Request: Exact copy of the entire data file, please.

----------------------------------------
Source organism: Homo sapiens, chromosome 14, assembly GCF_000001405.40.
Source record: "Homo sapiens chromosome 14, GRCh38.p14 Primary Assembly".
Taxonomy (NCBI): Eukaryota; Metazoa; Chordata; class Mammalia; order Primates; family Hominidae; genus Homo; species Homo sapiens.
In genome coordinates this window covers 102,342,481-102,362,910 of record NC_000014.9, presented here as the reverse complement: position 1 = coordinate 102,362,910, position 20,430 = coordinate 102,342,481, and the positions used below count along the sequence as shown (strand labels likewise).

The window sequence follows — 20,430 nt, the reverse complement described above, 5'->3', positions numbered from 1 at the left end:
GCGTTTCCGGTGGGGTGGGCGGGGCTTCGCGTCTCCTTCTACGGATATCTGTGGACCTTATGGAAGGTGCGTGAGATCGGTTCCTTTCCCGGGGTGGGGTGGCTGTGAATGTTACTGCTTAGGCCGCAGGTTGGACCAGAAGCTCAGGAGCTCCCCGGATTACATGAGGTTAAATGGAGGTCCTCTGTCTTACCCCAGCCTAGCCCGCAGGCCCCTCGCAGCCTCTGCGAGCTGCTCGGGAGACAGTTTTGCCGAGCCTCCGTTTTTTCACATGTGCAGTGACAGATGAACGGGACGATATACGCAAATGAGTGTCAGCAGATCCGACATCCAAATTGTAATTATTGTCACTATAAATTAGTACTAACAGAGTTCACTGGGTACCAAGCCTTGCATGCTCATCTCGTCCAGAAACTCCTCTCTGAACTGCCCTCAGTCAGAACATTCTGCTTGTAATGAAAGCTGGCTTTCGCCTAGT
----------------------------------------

Source organism: Homo sapiens, chromosome 14, assembly GCF_000001405.40.
Source record: "Homo sapiens chromosome 14, GRCh38.p14 Primary Assembly".
Taxonomy (NCBI): Eukaryota; Metazoa; Chordata; class Mammalia; order Primates; family Hominidae; genus Homo; species Homo sapiens.
In genome coordinates this window covers 102,342,481-102,362,910 of record NC_000014.9, presented here as the reverse complement: position 1 = coordinate 102,362,910, position 20,430 = coordinate 102,342,481, and the positions used below count along the sequence as shown (strand labels likewise).

The window sequence follows — 20,430 nt, the reverse complement described above, 5'->3', positions numbered from 1 at the left end:
GCGTTTCCGGTGGGGTGGGCGGGGCTTCGCGTCTCCTTCTACGGATATCTGTGGACCTTATGGAAGGTGCGTGAGATCGGTTCCTTTCCCGGGGTGGGGTGGCTGTGAATGTTACTGCTTAGGCCGCAGGTTGGACCAGAAGCTCAGGAGCTCCCCGGATTACATGAGGTTAAATGGAGGTCCTCTGTCTTACCCCAGCCTAGCCCGCAGGCCCCTCGCAGCCTCTGCGAGCTGCTCGGGAGACAGTTTTGCCGAGCCTCCGTTTTTTCACATGTGCAGTGACAGATGAACGGGACGATATACGCAAATGAGTGTCAGCAGATCCGACATCCAAATTGTAATTATTGTCACTATAAATTAGTACTAACAGAGTTCACTGGGTACCAAGCCTTGCATGCTCATCTCGTCCAGAAACTCCTCTCTGAACTGCCCTCAGTCAGAACATTCTGCTTGTAATGAAAGCTGGCTTTCGCCTAGT